School Refusal: A Comprehensive Guide To Getting Your Teen Treatment

No parent wants to see their child struggle in school. School refusal and other academic issues can really put a damper on a child’s future success and so it’s extremely important to get your child back on the right track.  But first parents might ask: where are these problems in school coming from? And how can parents work with their child through these issues?

Truancy and school refusal can take on a variety of forms. For some children, these problems at school may start after an illness has thrown off their usual school schedule. Some may even refuse to go to school altogether because of this.

If your child is frequently getting suspended, it may be because they are hanging out with the wrong crowd or have defiance issues that need to be addressed. Either way, getting help for your frequently suspended child is essential to their future success.

This guide for parents seeking help for their teen’s school refusal issues is meant to be comprehensive, but as such, not every section will be applicable to everyone. Instead, we invite you to click on the links in the table of contents to jump to the sections that most interest you.

Table of Contents

What is School Refusal?

To better understand whether or not your teen should receive treatment for school refusal issues, we first need to define what school refusal is. School refusal, according to the Anxiety and Depression Association of America, is a disorder that causes a child to refuse to attend school. Teens struggling with school refusal issues may also have trouble remaining in school for a full school day.

School refusal vs. truancy: what’s the difference?

School refusal and truancy may be the reason why your child is struggling in school. Both of these issues may seem like the same problem, however, they follow very different patterns. Your child may be having issues with school officials in both scenarios. Every child’s situation is different and so a parent’s first step should be to evaluate the signs present in each case. Every problem associated with school attendance and behavioral issues usually revolves around some underlying problem. Usually there’s some deeper problem than what’s openly visible.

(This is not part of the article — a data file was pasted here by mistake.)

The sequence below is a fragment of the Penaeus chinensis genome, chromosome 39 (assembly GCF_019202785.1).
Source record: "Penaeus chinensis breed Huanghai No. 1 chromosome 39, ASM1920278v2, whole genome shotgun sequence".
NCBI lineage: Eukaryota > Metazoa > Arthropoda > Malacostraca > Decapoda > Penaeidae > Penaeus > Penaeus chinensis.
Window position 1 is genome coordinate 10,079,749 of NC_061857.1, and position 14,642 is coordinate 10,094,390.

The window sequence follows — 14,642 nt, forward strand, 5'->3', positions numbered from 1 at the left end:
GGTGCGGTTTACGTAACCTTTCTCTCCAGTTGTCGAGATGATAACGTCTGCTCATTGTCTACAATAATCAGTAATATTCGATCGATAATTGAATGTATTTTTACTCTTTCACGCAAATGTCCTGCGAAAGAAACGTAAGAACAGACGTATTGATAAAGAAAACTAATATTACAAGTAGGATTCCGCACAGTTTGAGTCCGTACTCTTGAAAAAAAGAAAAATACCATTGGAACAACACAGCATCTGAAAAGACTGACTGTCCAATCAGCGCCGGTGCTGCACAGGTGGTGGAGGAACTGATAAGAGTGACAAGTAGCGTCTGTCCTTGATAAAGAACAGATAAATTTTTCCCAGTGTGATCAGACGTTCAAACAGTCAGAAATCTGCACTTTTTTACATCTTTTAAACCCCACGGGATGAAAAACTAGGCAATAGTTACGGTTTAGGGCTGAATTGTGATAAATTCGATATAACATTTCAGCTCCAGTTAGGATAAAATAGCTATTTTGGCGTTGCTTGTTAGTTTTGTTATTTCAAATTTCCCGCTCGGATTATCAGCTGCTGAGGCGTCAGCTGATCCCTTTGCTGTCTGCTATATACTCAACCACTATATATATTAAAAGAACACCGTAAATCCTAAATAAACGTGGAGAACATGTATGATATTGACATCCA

The same goes for a child who is frequently suspended. Maybe they aren’t enjoying school and lash out because of boredom. Or maybe it’s because of some mental health struggle such as oppositional defiant disorder or ADHD. As their parent, this may be a scary ordeal to undergo. However, figuring out what may be causing the suspensions is important to getting your teen back on the right track. 

If your child is struggling with school refusal issues, the following patterns are most likely to appear:

  • Not hiding anything: Clients who are struggling with school refusal do not hide any of it from their parents. You will be well aware of your child’s refusal to go to school if school refusal is the issue. 
  • Not “faking it”: If your child is struggling with school refusal, they will have severe emotional distress associated with attending school. This can be apparent through tantrums, severe anxiety towards school, and depression.  
  • Physical symptoms. Some common physical ailments that appear due to school refusal include headaches and stomachaches. Often these occur without any obvious physical cause. 
  • Staying home rather than going elsewhere. Clients with school refusal do not want to leave their homes because they would prefer to be somewhere they feel they are safe.  
  • Not participating in reckless activities. Generally children suffering from school refusal issues do not participate in dangerous or delinquent behavior during school hours. 
  • Still want to learn. School refusal does not normally mean that children give up studying altogether. Many children who refuse school are actually very studious! The roadblocks come with actually going to school and receiving the proper guidance and materials. 

Clients who are truant often display the following:

  • Don’t care about attending classes: Unlike children refusing school, truants don’t care about going to school at all. They may even show some level of arrogance about the matter. 
  • Hiding their school attendance. Truant children attempt to hide their absence from their parents. Clients who refuse school are typically open to discussing what’s going on with them, and truant children lie as much as they can in order to prevent the discovery of their absences.